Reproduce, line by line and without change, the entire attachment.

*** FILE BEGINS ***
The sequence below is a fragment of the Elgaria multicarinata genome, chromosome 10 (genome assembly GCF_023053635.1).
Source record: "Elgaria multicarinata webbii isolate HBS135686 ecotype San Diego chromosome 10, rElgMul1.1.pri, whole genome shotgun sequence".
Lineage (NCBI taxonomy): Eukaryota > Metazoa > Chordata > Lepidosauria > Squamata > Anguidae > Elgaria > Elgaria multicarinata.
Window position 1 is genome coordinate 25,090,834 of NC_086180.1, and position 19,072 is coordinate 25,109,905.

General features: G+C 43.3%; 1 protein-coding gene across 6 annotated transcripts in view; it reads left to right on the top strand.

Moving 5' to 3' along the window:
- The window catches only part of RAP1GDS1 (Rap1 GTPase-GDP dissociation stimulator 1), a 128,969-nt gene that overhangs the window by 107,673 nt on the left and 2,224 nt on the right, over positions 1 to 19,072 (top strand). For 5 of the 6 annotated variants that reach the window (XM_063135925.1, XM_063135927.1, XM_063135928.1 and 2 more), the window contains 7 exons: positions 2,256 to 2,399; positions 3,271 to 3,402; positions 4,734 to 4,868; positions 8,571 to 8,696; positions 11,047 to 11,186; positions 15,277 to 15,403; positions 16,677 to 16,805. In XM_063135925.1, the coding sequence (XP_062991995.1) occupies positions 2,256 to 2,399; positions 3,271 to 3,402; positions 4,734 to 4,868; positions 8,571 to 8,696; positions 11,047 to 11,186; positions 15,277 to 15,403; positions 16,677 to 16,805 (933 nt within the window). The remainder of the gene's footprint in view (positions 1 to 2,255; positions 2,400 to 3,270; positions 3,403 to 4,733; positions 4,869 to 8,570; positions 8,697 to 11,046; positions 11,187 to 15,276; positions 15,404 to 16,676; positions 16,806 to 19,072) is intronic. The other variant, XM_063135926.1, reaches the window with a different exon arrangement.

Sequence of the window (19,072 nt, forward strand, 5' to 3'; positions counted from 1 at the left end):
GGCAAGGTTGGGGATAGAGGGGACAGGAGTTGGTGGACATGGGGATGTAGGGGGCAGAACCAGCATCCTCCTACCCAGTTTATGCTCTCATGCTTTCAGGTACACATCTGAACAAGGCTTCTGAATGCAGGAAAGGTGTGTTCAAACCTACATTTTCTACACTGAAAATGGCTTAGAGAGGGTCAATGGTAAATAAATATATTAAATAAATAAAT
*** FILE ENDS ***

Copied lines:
The sequence below is a fragment of the Elgaria multicarinata genome, chromosome 10 (genome assembly GCF_023053635.1).
Source record: "Elgaria multicarinata webbii isolate HBS135686 ecotype San Diego chromosome 10, rElgMul1.1.pri, whole genome shotgun sequence".
Lineage (NCBI taxonomy): Eukaryota > Metazoa > Chordata > Lepidosauria > Squamata > Anguidae > Elgaria > Elgaria multicarinata.
Window position 1 is genome coordinate 25,090,834 of NC_086180.1, and position 19,072 is coordinate 25,109,905.

General features: G+C 43.3%; 1 protein-coding gene across 6 annotated transcripts in view; it reads left to right on the top strand.

Moving 5' to 3' along the window:
- The window catches only part of RAP1GDS1 (Rap1 GTPase-GDP dissociation stimulator 1), a 128,969-nt gene that overhangs the window by 107,673 nt on the left and 2,224 nt on the right, over positions 1 to 19,072 (top strand). For 5 of the 6 annotated variants that reach the window (XM_063135925.1, XM_063135927.1, XM_063135928.1 and 2 more), the window contains 7 exons: positions 2,256 to 2,399; positions 3,271 to 3,402; positions 4,734 to 4,868; positions 8,571 to 8,696; positions 11,047 to 11,186; positions 15,277 to 15,403; positions 16,677 to 16,805. In XM_063135925.1, the coding sequence (XP_062991995.1) occupies positions 2,256 to 2,399; positions 3,271 to 3,402; positions 4,734 to 4,868; positions 8,571 to 8,696; positions 11,047 to 11,186; positions 15,277 to 15,403; positions 16,677 to 16,805 (933 nt within the window). The remainder of the gene's footprint in view (positions 1 to 2,255; positions 2,400 to 3,270; positions 3,403 to 4,733; positions 4,869 to 8,570; positions 8,697 to 11,046; positions 11,187 to 15,276; positions 15,404 to 16,676; positions 16,806 to 19,072) is intronic. The other variant, XM_063135926.1, reaches the window with a different exon arrangement.

Sequence of the window (19,072 nt, forward strand, 5' to 3'; positions counted from 1 at the left end):
GGCAAGGTTGGGGATAGAGGGGACAGGAGTTGGTGGACATGGGGATGTAGGGGGCAGAACCAGCATCCTCCTACCCAGTTTATGCTCTCATGCTTTCAGGTACACATCTGAACAAGGCTTCTGAATGCAGGAAAGGTGTGTTCAAACCTACATTTTCTACACTGAAAATGGCTTAGAGAGGGTCAATGGTAAATAAATATATTAAATAAATAAAT